According to the US Department of Labor, the cost of a bad hire is 30% of an employee’s first-year earnings. Bad hire costs go beyond explicit and include tremendous implicit costs because of the ripple effect in the workplace. It takes a toll on the hiring manager, the morale of the colleagues, the product, and disrupts projects, and as a result, often extends into numerous costs of hiring a new person. Every company suffers from employees that are not a fit time and again with lasting implications. But how can organizations deploy dynamic recruitment strategies to avoid bad hires?
Recruiting is costly. It takes immense planning and execution to set up a hiring budget and a hiring team. But it is even more important to measure the recruitment impact that your team is making especially when there is so much money at stake. Attracting and retaining talent is vital to all organizations. Recruiting metrics are used to measure hiring performance, the success of the hiring teams, to calculate the returns (ROI) of business, and for reanalyzing their existing hiring structure. Here are a few recruitment metrics that every talent acquisition team should calculate:
- Time to Hire. The time-to-hire metric is used to measure the time/number of days taken to fill a position. This can be calculated from the day a job requisition is opened till an offer is made or the candidate accepted the offer. The time to hire varies depending on the industry. Gathering insights on time will help you analyze whether your recruitment team spends too much time or too little time to hire, and make required changes in the system.
- Cost of Hire. Cost-of-hire is one of the most relevant metrics that is taken into account by all talent acquisition leaders. Cost-per-hire determines the average spent on hiring a single candidate. This helps talent acquisition (TA) professionals to calculate the ROIs of their system.
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The Formula to determine cost-of-hire is-
Cost of Hire = Total Internal costs + Total External Costs / Total number of Hires
Wherein the internal costs include time-costs of recruiters, hiring managers, etc. The external costs include spending on applicant tracking systems (ATS), job advertising, job boards, new hire training costs, etc.
- Quality of Hire. Measuring the quality of hire is elusive and subjective to organizations, their employee expectations, and the industry. The quality of hire is often determined by the performance of the candidate in the first year of employment. Candidates with high ratings are considered to be successful hires. On the other hand, bad hires cost companies a lot of time and money. Although quality of hire is a common metric, it is also a complex process to determine the actual quality of hire by taking multiple channels into consideration.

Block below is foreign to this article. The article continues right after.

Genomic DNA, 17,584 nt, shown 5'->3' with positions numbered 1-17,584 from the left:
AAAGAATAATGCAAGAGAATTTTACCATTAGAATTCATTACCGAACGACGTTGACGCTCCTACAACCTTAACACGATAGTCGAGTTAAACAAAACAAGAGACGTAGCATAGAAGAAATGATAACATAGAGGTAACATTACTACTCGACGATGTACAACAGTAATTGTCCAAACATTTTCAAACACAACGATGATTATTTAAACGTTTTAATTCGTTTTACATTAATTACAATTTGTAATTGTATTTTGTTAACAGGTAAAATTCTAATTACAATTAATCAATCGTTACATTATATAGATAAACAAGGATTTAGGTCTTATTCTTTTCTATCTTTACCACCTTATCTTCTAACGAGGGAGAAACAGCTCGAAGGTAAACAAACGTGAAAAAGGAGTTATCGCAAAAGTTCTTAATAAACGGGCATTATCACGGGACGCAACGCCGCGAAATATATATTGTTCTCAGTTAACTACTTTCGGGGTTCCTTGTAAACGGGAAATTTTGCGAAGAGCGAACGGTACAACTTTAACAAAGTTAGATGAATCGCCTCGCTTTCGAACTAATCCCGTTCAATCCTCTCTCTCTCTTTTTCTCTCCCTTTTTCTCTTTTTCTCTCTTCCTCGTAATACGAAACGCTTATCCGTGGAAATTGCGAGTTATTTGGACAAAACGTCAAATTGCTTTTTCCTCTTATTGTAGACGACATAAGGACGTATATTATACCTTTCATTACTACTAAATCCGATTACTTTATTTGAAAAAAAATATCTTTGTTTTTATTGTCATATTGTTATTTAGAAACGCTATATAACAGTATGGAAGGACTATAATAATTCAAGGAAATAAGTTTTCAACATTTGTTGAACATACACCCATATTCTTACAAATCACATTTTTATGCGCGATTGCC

- Source of Hire. Candidates enter the recruitment database through multiple channels and sources. Common sourcing channels include job boards, employee referral portals, career sites, social media, campus career centers, etc. Keeping track of candidate sources ensures that you are not wasting the time of recruiters and investing more in quality channels to build a bigger pipeline of candidates to hire faster. One of the easiest ways to track the source effectiveness is to use an ATS platform to look at the source tags of candidates.
- Application Completion Rate. Almost 80% of candidates do not finish their job applications. There are a lot of factors leading to candidate drop-offs such as lengthy application process, non-engaging experience, lack of follow-ups, lack of mobile friendliness, poor user experience, etc. A high number of candidate drop-offs indicates that the recruitment process needs improvement.
Application Completion Rate = Number of applications submitted / Number of applications started
- Offer Acceptance Rate (OAR). As the name suggests, the offer acceptance rate refers to the number of candidates accepting the job offers made to them. A higher OAR usually indicates that the team is successfully building a strong candidate pipeline and making placements with effectiveness.
Offer Acceptance Rate = Total number of offers accepted / Total number of offers made
Note: OAR offers the flexibility to calculate the rate, monthly, yearly, or for a given duration of time, unlike other metrics which are dependent on various other factors.
- Job Fill Rate. Job fill rate is the ratio of jobs filled by the recruiter, the team, or by the channel to the job assigned to the recruiter, team, or the channel. This metric helps companies identify the system that best matches their needs. It can be used to find out whether candidates are being filled by your internal team or the external agencies.
Job Fill Rate = Total number of jobs filled / Total number of jobs assigned
Setting Recruiting Benchmarks
The prime focus of recruiters should be to find qualified candidates. With lots of mundane tasks like cold calling candidates, and clients, and responding to all the candidates, recruiters often fail to keep a track of their activities. Deploying an ATS and relying on recruitment dashboards makes the life of recruitment teams much easier by readily available insights and stats on every activity. CEIPAL’s AI-powered dashboards allow recruiters to create customizable dashboards and build powerful and aesthetic reports that help talent acquisition leaders to benchmark their business and work towards finding better talent.